I would not have spent so many years in politics if I was not keen on voting. I like the process.
Being able secretly to fill in a ballot paper, either by post or in person, and making my choice in a democracy is something precious which my past few years in the Foreign Office has reminded me of on many occasions.
If you don’t fancy our democracy much, I have a short list of places you might like to compare us with.
The European elections are upon us. And while I can have an opinion about how I would like you to vote, I am even more keen that you vote in the first place. They seem to be the easiest elections either to forget or not bother with. Please do what you can to avoid either thought.
The EU elections, whatever you may think of the institution, still matter. The EU Parliament deals with regional economic development, including support to businesses here in Bedfordshire.
It makes laws on the environment, consumer rights, workers rights and international trade. Over recent years it has tried to help the citizens of each state in the EU on issues such as air traffic liberalisation – which brings prices down on roaming charges for our mobile phones – and broken up trusts and cartels in business, for our benefit.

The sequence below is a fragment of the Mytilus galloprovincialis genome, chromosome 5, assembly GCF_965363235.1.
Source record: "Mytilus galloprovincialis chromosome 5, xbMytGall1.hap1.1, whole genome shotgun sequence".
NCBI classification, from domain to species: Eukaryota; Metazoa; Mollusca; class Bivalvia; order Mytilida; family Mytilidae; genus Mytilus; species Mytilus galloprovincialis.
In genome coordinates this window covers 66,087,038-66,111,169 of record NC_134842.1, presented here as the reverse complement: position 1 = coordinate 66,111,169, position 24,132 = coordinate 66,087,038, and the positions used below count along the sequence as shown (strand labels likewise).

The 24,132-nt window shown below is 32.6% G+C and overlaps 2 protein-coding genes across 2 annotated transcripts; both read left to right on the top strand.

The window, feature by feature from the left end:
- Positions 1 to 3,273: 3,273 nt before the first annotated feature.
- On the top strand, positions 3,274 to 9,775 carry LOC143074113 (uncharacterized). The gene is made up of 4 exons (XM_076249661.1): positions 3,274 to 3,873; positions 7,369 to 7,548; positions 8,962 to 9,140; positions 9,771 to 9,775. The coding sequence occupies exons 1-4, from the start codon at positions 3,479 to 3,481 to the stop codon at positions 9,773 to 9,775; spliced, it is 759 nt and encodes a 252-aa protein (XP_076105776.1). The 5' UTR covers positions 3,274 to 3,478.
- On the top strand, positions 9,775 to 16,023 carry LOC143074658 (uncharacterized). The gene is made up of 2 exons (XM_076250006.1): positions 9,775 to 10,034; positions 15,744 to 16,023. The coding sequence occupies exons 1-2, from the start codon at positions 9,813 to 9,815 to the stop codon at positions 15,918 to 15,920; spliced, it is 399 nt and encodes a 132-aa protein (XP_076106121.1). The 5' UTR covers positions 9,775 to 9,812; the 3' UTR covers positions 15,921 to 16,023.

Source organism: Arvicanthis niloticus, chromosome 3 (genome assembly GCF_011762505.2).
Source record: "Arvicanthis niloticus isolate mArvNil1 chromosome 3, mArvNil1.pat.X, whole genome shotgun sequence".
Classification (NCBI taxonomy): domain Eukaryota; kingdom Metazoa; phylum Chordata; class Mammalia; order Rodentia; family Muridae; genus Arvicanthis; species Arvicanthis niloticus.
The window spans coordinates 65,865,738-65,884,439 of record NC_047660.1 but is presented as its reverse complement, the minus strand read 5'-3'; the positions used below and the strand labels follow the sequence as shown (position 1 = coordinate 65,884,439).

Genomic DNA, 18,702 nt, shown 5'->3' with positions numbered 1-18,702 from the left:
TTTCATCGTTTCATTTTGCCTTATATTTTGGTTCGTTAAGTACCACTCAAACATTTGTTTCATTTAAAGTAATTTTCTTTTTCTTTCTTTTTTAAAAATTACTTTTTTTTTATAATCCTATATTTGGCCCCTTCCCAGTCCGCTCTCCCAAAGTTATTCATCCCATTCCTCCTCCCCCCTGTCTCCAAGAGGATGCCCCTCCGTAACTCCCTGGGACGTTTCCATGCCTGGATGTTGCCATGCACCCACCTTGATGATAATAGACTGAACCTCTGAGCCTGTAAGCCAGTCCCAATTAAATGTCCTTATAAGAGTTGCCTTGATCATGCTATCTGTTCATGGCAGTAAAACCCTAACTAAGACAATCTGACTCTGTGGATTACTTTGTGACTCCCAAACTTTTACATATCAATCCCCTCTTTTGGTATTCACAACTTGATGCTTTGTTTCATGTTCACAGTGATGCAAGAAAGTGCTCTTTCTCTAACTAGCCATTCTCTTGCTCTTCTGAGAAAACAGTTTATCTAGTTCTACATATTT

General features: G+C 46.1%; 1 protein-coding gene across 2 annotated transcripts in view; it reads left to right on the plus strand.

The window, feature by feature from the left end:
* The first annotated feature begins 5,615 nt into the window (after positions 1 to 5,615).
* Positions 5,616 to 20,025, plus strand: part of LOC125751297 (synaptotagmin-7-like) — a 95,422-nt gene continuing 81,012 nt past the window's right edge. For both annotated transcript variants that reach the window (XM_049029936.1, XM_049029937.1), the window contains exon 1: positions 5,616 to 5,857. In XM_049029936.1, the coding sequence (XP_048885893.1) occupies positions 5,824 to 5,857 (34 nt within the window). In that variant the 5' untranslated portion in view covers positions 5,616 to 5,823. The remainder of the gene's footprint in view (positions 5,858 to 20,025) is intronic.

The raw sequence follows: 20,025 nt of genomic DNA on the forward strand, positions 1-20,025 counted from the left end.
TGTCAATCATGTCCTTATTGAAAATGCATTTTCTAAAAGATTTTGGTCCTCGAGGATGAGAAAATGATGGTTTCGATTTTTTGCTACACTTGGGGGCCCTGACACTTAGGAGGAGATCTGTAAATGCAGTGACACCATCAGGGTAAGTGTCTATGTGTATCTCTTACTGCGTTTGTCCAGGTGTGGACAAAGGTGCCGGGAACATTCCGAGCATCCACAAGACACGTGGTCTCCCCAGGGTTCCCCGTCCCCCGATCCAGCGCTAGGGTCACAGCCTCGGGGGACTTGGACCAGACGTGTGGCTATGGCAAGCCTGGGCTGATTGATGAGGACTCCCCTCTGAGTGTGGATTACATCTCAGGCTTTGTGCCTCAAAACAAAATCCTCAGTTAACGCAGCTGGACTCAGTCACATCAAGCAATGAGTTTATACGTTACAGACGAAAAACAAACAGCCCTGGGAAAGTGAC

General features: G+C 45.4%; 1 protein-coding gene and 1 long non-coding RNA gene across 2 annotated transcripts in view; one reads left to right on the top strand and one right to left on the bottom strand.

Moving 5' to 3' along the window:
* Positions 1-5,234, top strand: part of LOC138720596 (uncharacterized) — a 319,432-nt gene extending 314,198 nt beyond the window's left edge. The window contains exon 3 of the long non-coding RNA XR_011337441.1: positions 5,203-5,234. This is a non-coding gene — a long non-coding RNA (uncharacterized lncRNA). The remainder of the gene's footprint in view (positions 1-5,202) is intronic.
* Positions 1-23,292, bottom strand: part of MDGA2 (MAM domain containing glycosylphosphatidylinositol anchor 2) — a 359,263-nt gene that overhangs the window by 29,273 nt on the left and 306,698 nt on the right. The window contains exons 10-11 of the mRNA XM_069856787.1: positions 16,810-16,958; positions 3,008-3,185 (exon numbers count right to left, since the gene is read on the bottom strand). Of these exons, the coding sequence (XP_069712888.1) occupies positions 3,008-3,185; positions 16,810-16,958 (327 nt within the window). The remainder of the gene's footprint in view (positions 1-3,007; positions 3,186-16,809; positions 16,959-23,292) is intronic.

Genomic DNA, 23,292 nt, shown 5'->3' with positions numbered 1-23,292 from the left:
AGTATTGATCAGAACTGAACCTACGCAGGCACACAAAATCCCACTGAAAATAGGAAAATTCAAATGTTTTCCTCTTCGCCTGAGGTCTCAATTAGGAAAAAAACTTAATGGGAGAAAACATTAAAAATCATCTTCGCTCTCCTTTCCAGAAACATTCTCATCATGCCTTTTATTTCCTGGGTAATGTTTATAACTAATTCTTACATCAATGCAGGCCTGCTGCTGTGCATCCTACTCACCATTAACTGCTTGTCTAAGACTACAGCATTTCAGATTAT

It has to approve the spending of an EU budget. This is not as vast as some make out – running the EU costs the average citizen less than the price of half a cup of coffee a day, but making sure it is spent on the things you want is the job of your MEPs.
Just as no government ever gets everything right, the same is true of the EU.
But elections to ensure you get your say and that whatever we want, from the powers we give our elected members and Parliaments, has a sporting chance to happen are still really important.
So do give the parties a hearing. Do read the material sent to you or go online.
Contact your candidates, or me, to seek clarifications, but as always remember those with no votes and no voices in our world and vote, if for nothing else, for them.